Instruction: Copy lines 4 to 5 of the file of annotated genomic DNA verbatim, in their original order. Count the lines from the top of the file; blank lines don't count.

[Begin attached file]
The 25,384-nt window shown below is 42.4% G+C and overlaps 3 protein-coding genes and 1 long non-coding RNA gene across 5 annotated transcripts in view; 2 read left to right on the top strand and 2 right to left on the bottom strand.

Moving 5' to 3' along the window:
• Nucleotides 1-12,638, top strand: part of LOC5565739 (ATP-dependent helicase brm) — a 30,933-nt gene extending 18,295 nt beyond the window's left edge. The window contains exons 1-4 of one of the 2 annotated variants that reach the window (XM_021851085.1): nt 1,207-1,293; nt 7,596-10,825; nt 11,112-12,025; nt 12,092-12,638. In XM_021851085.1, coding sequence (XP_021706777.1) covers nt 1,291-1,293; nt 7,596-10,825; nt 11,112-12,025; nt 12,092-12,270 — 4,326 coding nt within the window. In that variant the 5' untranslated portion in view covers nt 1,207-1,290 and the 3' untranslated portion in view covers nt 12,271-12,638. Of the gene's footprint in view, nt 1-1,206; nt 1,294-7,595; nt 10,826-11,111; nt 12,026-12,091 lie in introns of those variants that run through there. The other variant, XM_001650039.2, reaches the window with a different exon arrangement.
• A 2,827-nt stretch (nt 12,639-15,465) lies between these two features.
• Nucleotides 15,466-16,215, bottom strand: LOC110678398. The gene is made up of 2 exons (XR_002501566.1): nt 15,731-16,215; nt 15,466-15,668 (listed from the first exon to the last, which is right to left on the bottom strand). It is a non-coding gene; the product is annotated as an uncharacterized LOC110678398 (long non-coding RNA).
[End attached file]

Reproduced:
• A 2,827-nt stretch (nt 12,639-15,465) lies between these two features.
• Nucleotides 15,466-16,215, bottom strand: LOC110678398. The gene is made up of 2 exons (XR_002501566.1): nt 15,731-16,215; nt 15,466-15,668 (listed from the first exon to the last, which is right to left on the bottom strand). It is a non-coding gene; the product is annotated as an uncharacterized LOC110678398 (long non-coding RNA).